Don’t retreat. Don’t let other people’s patterns become your habit.
Whenever there is a tragedy that consumes our collective imaginations, we gasp and grieve. Some get pulled into news feeds and outlets, and overdose on images replayed endlessly as pundits and witnesses loop through the events until we memorize their phrases, or drown them out in tears.
Others ignore the news, defensively or intentionally. They want to protect THEIR world, from THE world.
There are the agitated, on every side of the issue, those who bellow their ‘I told you so’s’ like crazed prophets; to either defend their opinion or reinforce their worst fears. The ‘what-abouts?’ who thrive with false equivalencies and attempt ‘othering’ the ingredients of the melting pot they do not like. The experts who breathe rarified air, proclaiming the cliched, ‘unless you’ve walked in my shoes, you’ll never know’ argument. Couched as a statement of authority, but its arrogance robs the majority of us, those with differing experiences, the value of empathy.
There are the blissfully unaware; those who do not comprehend or don’t care, or were away attending to other matters. Some, thankfully, are children none the wiser, their innocence preserved a while longer. For others, it is a lifestyle they fervently protect.
If your social media feed is diverse, the cadence is palatable. Well meaning quotes, old YouTube clips presented as evidence, arguments that lack nuance, or even decency. Then the call for kittens or babies, to soothe our soul and calm our nerves. Followed by the return to normalcy, or the attempt to adjust to the new normal.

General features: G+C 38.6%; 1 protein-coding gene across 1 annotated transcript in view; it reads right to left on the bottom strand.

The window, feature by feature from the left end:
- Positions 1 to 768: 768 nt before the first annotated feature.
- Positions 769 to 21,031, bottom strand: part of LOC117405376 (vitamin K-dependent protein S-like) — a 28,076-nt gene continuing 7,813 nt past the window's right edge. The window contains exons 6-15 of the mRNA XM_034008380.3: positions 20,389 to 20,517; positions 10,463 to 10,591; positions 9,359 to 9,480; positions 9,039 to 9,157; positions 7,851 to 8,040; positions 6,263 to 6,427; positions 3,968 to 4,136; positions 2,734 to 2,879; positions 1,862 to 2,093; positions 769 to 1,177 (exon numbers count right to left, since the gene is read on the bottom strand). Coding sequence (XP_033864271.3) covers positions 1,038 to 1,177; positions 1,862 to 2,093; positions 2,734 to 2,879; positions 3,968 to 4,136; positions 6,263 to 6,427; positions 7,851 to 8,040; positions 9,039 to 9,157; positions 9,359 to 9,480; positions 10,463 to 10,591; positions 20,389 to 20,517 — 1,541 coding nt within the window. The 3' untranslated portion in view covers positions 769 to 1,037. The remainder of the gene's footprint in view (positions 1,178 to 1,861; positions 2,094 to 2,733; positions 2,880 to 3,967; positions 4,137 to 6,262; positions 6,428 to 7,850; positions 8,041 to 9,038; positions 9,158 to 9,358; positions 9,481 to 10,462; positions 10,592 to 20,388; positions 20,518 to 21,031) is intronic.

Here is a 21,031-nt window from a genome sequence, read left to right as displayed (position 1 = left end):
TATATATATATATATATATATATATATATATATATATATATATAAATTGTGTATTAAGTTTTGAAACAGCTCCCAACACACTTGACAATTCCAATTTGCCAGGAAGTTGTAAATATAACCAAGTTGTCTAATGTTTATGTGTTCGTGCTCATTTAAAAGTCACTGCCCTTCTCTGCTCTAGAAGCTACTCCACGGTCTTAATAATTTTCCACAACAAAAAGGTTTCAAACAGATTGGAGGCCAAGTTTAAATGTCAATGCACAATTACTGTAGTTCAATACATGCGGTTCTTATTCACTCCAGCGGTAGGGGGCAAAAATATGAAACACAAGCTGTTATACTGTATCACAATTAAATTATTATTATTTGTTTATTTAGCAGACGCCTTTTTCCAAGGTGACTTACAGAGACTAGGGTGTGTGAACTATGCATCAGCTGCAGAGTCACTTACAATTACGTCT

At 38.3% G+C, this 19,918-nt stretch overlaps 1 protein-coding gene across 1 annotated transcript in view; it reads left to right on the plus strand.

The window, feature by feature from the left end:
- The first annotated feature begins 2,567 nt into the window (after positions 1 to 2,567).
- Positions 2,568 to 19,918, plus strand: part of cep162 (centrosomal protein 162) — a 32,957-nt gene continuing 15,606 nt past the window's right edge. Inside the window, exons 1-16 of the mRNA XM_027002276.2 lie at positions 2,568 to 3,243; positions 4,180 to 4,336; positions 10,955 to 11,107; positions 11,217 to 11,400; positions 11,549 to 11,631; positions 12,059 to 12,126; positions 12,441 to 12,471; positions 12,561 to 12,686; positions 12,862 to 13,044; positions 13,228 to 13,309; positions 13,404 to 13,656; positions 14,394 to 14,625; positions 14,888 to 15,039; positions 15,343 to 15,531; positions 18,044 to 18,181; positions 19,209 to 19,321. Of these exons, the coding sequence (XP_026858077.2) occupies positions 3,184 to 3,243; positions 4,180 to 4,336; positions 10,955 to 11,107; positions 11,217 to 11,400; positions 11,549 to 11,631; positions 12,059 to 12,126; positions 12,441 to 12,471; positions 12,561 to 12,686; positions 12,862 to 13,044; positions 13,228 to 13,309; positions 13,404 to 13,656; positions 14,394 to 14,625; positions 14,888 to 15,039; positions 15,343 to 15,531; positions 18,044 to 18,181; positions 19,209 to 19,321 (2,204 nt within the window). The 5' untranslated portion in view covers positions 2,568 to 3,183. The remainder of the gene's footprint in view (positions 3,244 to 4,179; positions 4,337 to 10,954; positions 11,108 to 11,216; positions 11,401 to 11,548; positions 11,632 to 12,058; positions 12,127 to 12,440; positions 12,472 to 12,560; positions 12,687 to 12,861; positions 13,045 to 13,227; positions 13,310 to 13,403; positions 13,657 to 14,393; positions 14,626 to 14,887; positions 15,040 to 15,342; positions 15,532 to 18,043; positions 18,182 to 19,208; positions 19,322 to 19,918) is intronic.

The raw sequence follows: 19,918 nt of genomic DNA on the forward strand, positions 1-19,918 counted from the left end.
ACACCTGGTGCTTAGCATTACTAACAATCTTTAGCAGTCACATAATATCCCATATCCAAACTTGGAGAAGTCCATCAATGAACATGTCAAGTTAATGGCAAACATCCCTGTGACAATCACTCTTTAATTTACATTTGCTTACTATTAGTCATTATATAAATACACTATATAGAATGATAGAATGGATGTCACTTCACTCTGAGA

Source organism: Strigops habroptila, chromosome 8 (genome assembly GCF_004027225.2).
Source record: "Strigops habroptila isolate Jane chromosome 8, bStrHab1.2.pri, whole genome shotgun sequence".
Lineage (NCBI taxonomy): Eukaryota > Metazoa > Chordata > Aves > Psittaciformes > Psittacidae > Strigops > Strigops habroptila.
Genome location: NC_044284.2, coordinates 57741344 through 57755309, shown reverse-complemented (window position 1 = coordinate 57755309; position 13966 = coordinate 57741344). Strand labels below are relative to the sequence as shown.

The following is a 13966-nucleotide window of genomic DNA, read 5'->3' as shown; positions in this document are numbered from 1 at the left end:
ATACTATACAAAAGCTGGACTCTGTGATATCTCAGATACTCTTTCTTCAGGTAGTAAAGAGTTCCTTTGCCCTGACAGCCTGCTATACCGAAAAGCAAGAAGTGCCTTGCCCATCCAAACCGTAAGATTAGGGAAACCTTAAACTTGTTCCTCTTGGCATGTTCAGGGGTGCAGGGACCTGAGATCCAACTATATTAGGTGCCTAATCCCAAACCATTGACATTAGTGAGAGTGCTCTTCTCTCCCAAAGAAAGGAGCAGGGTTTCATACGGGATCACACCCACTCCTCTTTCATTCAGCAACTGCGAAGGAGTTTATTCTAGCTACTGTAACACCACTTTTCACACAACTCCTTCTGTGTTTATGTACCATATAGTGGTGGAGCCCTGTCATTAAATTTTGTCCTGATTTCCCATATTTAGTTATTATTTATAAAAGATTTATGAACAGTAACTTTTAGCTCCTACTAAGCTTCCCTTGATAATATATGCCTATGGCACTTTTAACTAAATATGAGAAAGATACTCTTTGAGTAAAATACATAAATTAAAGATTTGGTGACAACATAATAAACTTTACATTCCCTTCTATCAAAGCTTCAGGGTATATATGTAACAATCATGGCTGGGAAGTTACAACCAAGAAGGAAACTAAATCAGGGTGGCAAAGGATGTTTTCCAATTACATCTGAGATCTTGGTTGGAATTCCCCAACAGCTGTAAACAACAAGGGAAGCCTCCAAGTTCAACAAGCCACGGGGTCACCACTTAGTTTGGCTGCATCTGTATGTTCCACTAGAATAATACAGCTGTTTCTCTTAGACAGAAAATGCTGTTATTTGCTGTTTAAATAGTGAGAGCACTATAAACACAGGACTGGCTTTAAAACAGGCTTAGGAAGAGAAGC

These are not normal times. These times require your participation. Take a break from social media without announcing it if you must. Walk in nature without your phone if you can. Share a meal with others. Mourn in the way that’s best for you.
Don’t wish for things to return to how they once were because back then, things were far worse for someone you love. Instead, wish and work for a better tomorrow; for yourself and others.
Don’t quit. Be fed up and take action. Practice kindness, generosity, empathy, and gratitude to get you through. Lead from where you are. Reach out and reach up.
Do not retreat because the world is scary, or dangerous, depressing, or overwhelming. Be courageous. Face the dangers and acknowledge the pain. Find a piece, a place, an act that you can do that will make a difference, even if you do not see how or where. Behave with love, kindness, and resolve. Do not retreat. We need you.